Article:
Pictued is my buddy Big Fred Stengel with a measured 21" brown caught outside the TMA (C&R section) this past weekend on a nymph in some pocket water, tight to the bank. Take a close look at this fish, it's perfect- intact adipose, big tail, nice fins & great color. Just for scale, Fred is close to 6' 4" and 240-250 pounds with big hands. Damn nice trout buddy!
Grady & Ron Bucari did well last night in the Catch & Release area, catching some sizeable fish, including a big 14" colored-up male Brook Trout. They were nymphing at first, and then it was dry flies after 8pm, with the fastest surface action close to dark. They saw a smattering of different bugs with no one dominant/heavy hatch, including small Olives, a few Iso's, Tan Caddis, Summer Steno's, a few Sulfurs, and assorted spinners. Grady said he was able to bring trout up blind fishing a big #8 stonefly type dry, and then even after they started rising he left it on and they continued to eat it, haha. It's not always #24's on 7x tippet. Light colored Usuals in a mix of sizes (#12-18) are a great fly to carry for the end of the evening in August, imitates most of the lighter colored bugs you might see.
FYI last week the brand new Scott Meridian saltwater rods arrived at UpCountry (we have #7-10 in the rack), and to say they are impressive is an understatement. They won Best of Show in their category at the recent annual Fly Tackle Dealer/ICAST show. They are in the same vein as the popular Scott Radian series, in that they have tremendous power and are very castable, without being pool cues. They are exceptionally light in the hand, with blanks so thin in the butt section they look more like trout rods. Scott uses cutting edge technology to create a rod that has an incredibly fast recovery rate to generate line speed, as opposed to just making a stiffer rod that takes more effort to cast and has no feel. I was super impressed when I picked them up. Come by and cast one and tell us what you think.
We are finally into summer
mode now, meaning the best fishing will typically be early & late in
the day, especially if you want to fish to rising trout in the pools.
FYI if you
are nymphing with a 2 fly rig, make sure one of your nymphs is small, as
in #18-20. This time of year when flows are at normal summer levels (say 300cfs or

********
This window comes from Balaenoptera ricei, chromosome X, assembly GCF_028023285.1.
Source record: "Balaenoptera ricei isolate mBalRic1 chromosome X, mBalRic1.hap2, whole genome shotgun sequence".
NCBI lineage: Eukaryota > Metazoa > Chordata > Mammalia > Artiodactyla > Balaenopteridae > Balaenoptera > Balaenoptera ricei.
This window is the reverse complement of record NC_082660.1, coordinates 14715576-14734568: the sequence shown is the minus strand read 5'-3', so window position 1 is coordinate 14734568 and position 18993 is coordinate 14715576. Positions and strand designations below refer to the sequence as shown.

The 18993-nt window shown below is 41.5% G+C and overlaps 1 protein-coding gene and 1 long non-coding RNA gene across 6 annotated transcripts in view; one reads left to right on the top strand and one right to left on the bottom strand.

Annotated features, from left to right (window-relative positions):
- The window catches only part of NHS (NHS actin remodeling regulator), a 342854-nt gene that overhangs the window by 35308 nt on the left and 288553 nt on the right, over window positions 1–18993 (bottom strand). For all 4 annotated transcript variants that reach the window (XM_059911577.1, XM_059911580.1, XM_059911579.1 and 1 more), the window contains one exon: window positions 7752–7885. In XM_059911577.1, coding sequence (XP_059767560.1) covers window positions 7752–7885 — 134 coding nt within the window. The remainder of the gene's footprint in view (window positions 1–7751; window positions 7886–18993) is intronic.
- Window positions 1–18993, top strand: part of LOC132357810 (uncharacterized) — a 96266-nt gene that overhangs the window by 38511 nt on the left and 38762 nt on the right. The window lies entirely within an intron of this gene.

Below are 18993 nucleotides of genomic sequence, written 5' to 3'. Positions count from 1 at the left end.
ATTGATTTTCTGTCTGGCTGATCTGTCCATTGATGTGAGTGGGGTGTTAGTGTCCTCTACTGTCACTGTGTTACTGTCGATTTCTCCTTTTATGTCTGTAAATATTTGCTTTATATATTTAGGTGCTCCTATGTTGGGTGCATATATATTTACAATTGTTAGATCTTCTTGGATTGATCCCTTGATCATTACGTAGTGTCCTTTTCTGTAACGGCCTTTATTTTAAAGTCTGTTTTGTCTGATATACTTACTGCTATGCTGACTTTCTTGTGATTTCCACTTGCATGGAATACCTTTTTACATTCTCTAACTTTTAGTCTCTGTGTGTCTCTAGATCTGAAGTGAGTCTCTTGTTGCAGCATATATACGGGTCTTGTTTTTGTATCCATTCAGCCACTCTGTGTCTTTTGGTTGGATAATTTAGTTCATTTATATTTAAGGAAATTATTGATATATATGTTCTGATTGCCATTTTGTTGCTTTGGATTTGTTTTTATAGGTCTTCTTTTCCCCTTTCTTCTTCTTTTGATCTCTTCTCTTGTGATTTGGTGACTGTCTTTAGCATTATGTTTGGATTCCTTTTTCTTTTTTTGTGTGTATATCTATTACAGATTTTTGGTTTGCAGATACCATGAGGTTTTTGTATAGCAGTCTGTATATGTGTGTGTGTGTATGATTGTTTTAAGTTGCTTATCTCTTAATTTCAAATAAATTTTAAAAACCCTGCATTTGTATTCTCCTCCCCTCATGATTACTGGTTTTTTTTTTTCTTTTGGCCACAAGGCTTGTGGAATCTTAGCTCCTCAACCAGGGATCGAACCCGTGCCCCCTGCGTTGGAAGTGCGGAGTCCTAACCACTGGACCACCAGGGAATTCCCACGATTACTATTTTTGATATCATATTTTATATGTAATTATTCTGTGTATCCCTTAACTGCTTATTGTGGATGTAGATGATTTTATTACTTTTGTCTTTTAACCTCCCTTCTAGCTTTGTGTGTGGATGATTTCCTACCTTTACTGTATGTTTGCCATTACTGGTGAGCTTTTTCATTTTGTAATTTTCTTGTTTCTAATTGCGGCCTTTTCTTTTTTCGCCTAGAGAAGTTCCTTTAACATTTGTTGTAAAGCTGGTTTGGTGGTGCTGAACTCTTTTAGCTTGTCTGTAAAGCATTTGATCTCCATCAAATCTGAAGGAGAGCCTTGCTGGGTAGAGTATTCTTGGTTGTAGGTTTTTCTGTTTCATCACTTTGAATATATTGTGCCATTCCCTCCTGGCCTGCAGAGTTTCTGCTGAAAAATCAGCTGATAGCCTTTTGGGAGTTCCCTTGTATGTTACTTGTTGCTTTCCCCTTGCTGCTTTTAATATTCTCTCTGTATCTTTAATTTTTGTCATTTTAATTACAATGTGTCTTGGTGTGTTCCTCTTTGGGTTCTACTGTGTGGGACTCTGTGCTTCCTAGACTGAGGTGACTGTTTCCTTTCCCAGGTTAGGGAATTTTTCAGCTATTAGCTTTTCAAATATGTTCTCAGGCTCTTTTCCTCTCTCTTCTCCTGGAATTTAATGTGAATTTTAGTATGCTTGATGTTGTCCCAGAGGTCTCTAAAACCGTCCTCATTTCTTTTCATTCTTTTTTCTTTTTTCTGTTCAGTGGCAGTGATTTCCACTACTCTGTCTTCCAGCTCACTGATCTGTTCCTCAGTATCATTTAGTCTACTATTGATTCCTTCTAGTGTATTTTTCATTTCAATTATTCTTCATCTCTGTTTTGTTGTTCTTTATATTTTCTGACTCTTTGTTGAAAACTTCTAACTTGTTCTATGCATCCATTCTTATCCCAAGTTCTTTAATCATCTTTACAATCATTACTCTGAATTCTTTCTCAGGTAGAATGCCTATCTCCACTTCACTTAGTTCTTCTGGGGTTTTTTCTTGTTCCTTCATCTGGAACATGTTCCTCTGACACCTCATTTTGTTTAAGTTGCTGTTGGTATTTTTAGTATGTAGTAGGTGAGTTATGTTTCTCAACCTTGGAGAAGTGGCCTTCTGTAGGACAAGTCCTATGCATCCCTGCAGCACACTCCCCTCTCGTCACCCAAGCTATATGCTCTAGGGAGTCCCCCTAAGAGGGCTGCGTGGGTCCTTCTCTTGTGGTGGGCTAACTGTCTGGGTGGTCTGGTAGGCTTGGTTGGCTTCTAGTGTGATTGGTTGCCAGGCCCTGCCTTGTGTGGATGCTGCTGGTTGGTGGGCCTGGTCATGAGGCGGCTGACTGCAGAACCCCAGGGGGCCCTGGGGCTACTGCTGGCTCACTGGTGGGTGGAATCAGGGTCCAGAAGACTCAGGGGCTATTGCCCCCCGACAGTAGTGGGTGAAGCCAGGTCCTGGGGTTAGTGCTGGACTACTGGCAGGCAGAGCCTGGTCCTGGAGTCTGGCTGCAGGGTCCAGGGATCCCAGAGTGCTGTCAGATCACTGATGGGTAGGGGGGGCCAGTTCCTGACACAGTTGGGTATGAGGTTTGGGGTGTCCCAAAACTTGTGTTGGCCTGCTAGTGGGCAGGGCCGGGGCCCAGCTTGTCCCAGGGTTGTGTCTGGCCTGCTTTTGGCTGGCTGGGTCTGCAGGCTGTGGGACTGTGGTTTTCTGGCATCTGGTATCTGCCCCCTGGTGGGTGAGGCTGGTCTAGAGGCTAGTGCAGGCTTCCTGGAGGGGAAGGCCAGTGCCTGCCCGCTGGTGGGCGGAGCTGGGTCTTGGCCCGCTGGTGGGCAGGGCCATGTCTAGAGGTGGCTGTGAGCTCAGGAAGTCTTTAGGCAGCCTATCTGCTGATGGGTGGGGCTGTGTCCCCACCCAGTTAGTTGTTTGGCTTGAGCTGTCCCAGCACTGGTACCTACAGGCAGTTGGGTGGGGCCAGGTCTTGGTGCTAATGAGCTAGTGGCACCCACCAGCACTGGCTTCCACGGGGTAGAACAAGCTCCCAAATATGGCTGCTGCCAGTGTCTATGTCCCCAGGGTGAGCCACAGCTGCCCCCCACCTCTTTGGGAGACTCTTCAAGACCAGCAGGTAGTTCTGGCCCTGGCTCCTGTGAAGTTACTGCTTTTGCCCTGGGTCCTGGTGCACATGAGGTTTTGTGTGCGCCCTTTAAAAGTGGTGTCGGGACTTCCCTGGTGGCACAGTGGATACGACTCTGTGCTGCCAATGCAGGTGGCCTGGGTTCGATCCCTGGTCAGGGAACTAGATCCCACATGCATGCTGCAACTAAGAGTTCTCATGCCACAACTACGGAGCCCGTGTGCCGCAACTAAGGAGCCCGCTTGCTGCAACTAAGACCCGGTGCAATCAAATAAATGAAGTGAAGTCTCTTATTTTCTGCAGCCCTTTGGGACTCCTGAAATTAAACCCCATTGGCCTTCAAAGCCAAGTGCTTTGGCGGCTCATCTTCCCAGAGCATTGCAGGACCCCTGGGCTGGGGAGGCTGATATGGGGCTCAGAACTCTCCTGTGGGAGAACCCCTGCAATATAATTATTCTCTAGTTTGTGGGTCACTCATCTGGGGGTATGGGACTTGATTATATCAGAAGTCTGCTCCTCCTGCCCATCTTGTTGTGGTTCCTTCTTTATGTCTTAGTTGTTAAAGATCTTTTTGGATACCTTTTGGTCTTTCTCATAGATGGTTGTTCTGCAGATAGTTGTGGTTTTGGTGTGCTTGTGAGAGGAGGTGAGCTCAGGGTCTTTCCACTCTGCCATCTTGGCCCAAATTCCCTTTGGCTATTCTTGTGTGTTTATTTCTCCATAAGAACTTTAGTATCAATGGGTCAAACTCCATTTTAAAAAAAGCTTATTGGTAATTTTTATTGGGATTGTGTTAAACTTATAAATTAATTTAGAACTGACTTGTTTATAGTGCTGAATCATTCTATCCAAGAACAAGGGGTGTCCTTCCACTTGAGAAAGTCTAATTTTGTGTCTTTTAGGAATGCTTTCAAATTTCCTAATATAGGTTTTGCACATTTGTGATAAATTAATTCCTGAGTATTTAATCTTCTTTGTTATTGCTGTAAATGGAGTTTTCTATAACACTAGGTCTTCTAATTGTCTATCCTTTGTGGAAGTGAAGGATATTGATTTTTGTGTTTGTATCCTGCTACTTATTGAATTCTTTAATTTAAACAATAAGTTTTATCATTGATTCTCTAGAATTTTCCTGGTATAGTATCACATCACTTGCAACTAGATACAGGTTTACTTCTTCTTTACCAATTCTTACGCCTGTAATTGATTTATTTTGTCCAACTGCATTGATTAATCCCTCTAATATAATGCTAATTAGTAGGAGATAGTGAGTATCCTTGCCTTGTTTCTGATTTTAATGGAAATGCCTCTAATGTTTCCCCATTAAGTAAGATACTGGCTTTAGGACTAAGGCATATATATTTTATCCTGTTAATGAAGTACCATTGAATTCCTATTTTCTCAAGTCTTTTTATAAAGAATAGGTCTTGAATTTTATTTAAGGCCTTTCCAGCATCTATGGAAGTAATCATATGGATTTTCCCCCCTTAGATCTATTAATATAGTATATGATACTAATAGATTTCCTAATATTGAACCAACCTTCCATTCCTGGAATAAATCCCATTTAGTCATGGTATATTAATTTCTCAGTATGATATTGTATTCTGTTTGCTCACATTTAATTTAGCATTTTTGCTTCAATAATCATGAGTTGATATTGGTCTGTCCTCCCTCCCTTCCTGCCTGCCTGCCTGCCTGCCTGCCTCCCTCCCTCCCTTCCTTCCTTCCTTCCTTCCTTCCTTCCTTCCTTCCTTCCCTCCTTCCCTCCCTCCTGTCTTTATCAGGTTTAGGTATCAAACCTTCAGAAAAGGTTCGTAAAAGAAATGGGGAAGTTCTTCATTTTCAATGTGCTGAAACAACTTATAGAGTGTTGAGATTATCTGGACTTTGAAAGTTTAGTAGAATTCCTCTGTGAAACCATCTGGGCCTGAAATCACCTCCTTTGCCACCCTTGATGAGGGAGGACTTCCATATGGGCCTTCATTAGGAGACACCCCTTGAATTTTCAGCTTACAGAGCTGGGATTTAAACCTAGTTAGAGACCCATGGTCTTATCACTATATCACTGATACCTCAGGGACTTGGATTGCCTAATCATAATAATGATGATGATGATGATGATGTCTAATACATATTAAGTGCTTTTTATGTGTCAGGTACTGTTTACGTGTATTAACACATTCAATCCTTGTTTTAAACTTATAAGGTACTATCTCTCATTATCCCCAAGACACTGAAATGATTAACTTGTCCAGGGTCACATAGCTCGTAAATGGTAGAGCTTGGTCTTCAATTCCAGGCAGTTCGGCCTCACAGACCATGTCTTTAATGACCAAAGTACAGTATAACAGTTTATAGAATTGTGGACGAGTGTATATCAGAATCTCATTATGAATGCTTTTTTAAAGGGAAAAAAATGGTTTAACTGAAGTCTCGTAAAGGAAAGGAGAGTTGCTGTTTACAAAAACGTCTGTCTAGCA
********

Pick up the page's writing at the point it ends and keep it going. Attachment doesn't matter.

less), the trout really key into smaller nymphs, as that is what is
mainly available. The execeptions would be Isonychia & big
Stoneflies. Also, nymphing the broken, faster water will greatly
outproduce nymphing the softer, slower runs. Same is true if you are
prospecting/blind-fishing with dry flies during non-hatch periods,
target the broken riffly water. Don't skip the shallow bank water,
especially if it is in the shade. 6" of water can easily hold a 15-20"
trout in the summertime.
remains in optimal shape , with 290cfs (medium to medium-low, just
about perfect & very wadeable) through the Catch & Release
area and water temps are mid 50s to mid 60's, making it fishable at
least downstream as far as Collinsville currently. Temps are lowest near
the dam up in Riverton, and morning water temps are lowest of all.
averaging a #22-26 are on the water (a small brown mayfly) from 7am to
Needhami Spinners dropping from previous day's hatches come first, then
the duns in the later morning. There are still Winter/Summer Caddis
early/mid mornings with Tan
Caddis in #16-20 hatching
sporadically from mid/late morning through the day, and they are back on
the water egg-laying in the evening (they hatch best in riffled to
faster water). Isonychia are lighter than they were but still hatching
late afternoon thru mid evening, they are running
about #10-14 and
hatch in the faster, choppy water (pool heads, riffles, faster runs,
pocket water). Sulfurs averaging a #18 are on the water in the evening
with spinners at dusk- they are very sparse in the Catch & Release
section and are hatching best upriver (I've seen them hatching well into
August close to the dam) above the Still River up to the dam. Blue Wing
Olives #20-24 are hatching
the late afternoon through evening (as well with spinners at dusk). Ants
& beetles in various sizes are fooling fish in the daytime,
including Mini Chernobyls in #12-14.
nymphs include: Hot Spot Nymphs #14-20, #10 Tungsten Caroten Jig, Wade's Clinger Nymph #14-16,
Olive nymphs #16-20, Yellow Sparkle Prince #14-18, Sulfur Nymph #16, Rainbow Warrior #16,
Caddis Pupa & Larva in both tan & olive/green #10-18, Jig nymphs
Tails #16-20, Isonychia Nymphs #10-12, Fox Squirrel Nymph #10-14, Prince
Nymph #10-18, and Golden/Brown/Black Stoneflies #6-12 are all working
well at moments. Streamers are effective in the early AM and again
toward dark- look for either low light or murky water for best results
during this time of the year on the Farmington. Mice, Rats and giant
Streamers are working at night.